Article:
Jeff cut down the last of the rather invasive, pond-water-sucking, twisted willow trees today.  We hope that this is the last of it and that no more little ones will sprout on the pond edge.  It took over 2 years to clean up the bank, where the trees did quite some damage.  We  actually really like willow trees - but only a safe distance away from the water.  Last year, we planted a young weeping willow, which hopefully will grow into a graceful tree.

Sunday, April 14, 2013

Routine Garden Chores Started

Blackberries are sprouting leaves and Peach trees have blossoms - and we are back in the regular garden chore mode, which is complete bliss:  Got the lawnmower and walk-behind string-trimmer out and mowed most of the house side this weekend.  Also weeded all strawberries, and started to spread mulch around them.  Cleaned up the herb garden some more.  Took a quick trip to the Newville Greenhouse and bought onions plants and new rhubarb as well.  Jeff disked the last section of the garden again and we ended up planting 260 onions (yes, I counted them... I love to count my plants).   They almost filled a complete row in the vegetable garden.

Saturday, April 13, 2013

Wine Bottling

We bottled our first batch of 2012 wine:  5 gallons of Apple and 8 gallons of Chambourcin.  I have to say, the wine turned out great.  We took measurements of the pH, and SO2 levels, and we were  within the perfect range - without having to do much adjusting.  Our wines underwent "natural" cold stabilization (with other words, we left all our wine in the downstairs of our unheated stone barn), and the bottom of the carboys had a solid layer of tartrate crystals.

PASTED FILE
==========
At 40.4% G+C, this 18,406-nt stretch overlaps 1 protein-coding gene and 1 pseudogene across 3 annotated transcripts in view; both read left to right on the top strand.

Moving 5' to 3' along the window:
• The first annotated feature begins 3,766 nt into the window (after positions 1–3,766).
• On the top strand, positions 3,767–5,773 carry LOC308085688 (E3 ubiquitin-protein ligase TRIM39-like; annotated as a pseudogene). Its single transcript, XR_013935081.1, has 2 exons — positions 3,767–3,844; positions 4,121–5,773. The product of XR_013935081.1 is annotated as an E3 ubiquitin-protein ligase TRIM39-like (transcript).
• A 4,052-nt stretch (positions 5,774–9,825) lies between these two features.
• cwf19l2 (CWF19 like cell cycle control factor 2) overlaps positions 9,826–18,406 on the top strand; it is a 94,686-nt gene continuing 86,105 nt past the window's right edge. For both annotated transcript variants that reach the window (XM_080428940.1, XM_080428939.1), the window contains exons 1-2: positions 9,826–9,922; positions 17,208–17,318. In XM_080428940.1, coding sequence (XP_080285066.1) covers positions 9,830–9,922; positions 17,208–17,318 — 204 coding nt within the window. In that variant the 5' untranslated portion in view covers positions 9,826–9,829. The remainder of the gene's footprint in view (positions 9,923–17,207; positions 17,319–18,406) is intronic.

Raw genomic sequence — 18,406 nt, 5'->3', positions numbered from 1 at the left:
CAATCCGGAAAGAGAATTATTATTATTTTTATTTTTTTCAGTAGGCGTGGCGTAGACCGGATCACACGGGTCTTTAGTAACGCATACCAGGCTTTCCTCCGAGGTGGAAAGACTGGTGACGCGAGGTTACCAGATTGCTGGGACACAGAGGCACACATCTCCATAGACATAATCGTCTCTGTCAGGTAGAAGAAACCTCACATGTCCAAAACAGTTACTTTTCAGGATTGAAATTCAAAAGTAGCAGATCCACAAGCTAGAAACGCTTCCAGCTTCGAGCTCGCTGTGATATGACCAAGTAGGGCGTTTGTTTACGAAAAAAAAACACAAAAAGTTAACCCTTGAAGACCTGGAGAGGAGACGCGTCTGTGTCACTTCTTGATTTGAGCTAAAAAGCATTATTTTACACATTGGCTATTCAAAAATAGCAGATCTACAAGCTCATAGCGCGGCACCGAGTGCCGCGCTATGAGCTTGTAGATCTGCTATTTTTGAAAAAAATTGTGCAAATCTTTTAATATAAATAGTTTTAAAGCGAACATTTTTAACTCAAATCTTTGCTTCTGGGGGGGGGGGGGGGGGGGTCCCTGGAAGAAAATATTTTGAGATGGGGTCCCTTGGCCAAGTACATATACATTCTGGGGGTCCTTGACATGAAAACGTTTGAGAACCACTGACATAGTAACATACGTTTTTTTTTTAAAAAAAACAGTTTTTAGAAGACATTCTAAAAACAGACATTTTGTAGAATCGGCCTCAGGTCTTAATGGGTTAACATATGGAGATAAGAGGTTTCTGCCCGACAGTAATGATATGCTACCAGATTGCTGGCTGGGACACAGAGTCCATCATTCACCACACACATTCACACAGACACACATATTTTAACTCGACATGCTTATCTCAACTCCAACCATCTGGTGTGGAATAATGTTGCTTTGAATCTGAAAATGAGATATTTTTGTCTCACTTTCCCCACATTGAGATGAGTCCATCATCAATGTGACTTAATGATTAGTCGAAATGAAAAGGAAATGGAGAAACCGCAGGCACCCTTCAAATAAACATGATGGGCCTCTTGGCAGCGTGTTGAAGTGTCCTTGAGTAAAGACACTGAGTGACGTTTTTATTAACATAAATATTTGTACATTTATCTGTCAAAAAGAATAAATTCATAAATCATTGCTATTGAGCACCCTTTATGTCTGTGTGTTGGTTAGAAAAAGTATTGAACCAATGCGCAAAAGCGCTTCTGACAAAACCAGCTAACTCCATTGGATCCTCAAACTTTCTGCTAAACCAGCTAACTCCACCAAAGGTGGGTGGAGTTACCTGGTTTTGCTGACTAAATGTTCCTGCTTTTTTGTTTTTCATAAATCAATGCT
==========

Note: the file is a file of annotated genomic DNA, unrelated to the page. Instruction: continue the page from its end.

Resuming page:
Tartrate crystals stuck to
 bottom of carboy
A note on "Wine Diamonds" (tartrate crystals) - tartaric acid is a normal grape acid.  Grapes also contain potassium and under chilly conditions,  these two things bind together, forming little potassium bitartrate crystals, which then settle to the bottom of the bottle. They're completely harmless, and quite natural - but for those people who don't know what these crystals are, they  are seen as impurities or even bits of broken glass.   Cold stabilization means that wine is "forced" to form these crystals before it is bottled.

We ran out of colored ink for our printer, so all labels this weekend were done is stark black and white decor.  We moved some of the bottles to the barn for storage - hoping the thick stone walls will keep temparatures perfect over the summer as well.

Tuesday, April 9, 2013

Grading: Jeff's Hidden Talent